The museum is more than just rocking beds and phallic art (though it has those too, natch). The top floor is comprised of an interesting exhibit on sexuality and reproduction in the animal kingdom (did you know there are single-cell creatures with as many as 7 genders? Neither did I) which focuses mostly on the more atypical habits in nature, such as male sea horses giving birth, ubiquitous self-gratification among primates and Roy and Silo, the two male Central Park Zoo penguins who built a nest together and tried to hatch a little rock-baby. Their story was also transitioned into the children’s book “And Tango Makes Three,” which is as adorable as you would expect a book about two gay penguins raising a baby would be.

Sidenote: perhaps the 2014 sequel to My Life Online should be my adventures with an imaginary rock girlfriend, “And Trisha Makes Two.” /Sidenote.

But the most fascinating part of MoSex — and the part that relates to MLO — is the “Universe of Desire” exhibit, which is based on the research of Ogi Ogas and Sai Gaddam, who collected and analyzed internet search data from July 2009 to July 2010 and published their findings in the book “A Billion Wicked Thoughts.”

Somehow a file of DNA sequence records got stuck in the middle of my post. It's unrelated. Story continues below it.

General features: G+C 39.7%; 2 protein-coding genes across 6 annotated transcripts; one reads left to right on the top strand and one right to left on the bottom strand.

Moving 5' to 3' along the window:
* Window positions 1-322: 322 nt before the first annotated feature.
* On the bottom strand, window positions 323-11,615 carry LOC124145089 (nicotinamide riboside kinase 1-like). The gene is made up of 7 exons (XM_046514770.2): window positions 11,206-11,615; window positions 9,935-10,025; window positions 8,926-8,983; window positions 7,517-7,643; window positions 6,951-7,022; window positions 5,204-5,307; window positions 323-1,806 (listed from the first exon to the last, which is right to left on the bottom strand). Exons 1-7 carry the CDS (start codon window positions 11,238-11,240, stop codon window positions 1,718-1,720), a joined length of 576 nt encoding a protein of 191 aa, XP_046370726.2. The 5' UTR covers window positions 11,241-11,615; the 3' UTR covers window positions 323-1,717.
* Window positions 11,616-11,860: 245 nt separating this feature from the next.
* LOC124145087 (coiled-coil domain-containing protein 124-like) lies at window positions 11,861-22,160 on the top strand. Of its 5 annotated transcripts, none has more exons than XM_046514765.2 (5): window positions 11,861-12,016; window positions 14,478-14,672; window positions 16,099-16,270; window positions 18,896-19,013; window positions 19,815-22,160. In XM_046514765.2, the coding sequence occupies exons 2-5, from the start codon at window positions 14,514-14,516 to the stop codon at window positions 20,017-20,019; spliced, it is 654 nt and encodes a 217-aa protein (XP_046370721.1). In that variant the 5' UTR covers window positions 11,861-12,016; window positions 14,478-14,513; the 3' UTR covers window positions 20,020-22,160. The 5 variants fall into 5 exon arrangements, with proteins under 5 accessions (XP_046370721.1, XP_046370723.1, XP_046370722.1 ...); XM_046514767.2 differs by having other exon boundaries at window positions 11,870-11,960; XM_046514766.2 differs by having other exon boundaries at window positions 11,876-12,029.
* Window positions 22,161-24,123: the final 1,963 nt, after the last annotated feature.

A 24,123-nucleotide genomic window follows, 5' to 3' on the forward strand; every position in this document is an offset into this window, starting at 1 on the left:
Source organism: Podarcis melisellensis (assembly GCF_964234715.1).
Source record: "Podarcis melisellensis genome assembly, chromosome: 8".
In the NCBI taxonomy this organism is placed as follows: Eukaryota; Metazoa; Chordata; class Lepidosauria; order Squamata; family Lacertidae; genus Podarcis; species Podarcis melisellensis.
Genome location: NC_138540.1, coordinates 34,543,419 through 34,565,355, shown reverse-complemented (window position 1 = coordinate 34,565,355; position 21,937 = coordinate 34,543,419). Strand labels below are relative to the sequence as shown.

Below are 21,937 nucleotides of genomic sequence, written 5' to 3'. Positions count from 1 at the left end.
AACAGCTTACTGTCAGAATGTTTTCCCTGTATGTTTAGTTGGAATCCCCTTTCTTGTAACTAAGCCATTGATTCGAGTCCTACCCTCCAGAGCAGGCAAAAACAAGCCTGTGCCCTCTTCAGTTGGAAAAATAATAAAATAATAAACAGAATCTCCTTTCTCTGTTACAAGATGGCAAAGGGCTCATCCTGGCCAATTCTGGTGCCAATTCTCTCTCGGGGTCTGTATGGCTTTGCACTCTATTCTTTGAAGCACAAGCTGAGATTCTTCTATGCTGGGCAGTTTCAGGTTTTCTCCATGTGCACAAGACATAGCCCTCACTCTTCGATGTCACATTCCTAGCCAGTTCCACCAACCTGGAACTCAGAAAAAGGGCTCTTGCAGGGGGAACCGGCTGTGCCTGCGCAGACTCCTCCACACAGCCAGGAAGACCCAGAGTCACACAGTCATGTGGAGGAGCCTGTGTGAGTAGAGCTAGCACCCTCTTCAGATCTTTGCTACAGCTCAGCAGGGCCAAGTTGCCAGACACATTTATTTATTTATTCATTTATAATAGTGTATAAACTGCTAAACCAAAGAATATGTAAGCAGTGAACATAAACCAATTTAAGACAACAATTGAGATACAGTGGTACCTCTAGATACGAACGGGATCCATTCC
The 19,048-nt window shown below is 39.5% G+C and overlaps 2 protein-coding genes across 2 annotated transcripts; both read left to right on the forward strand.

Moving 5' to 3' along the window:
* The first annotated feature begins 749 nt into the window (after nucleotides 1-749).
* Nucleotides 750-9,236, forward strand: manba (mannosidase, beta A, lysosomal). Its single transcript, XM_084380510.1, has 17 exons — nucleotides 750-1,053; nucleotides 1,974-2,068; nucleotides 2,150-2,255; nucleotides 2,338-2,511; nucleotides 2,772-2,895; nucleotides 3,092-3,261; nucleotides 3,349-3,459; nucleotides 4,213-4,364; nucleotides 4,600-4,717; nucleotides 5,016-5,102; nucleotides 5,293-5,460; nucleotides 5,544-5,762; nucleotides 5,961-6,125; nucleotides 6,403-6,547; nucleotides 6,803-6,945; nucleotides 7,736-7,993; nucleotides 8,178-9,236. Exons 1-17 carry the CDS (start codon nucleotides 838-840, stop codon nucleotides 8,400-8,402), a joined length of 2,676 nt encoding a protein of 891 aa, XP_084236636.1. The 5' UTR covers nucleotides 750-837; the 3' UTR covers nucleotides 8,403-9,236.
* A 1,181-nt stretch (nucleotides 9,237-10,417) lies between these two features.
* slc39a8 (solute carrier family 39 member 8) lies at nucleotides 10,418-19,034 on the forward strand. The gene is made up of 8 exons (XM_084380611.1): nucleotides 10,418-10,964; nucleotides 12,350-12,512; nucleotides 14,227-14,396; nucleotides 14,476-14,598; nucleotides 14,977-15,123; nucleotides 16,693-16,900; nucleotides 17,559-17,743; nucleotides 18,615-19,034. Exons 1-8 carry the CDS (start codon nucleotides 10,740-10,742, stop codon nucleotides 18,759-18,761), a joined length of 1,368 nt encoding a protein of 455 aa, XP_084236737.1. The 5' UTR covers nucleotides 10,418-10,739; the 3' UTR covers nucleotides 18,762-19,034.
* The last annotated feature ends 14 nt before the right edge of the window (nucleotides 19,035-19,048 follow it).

As the puppets of Avenue Q have made abundantly clear, the internet is for porn, and not surprisingly Ogas and Gaddam found that of the more than 400 million internet searches they gathered, roughly 55 million (or 13 percent) were for some type of erotic content.

The exhibit breaks down these searches, ranking specific terms by popularity. “Breasts” were number 4, separate from “small breasts” at number 81. “Buttocks” came in at number 23 and “feet” ranked 54th.

Many of the terms I had never even heard of. For example, there is, evidently, an entire sub-genre of humiliation pornography in which a naked man is ogled and ridiculed by clothed women. I’m not entirely sure who would be into that, but I’ve never really understood the feet thing either (my brother used to joke that mid-90s singer Jewel had great feet. At least I think it was a joke).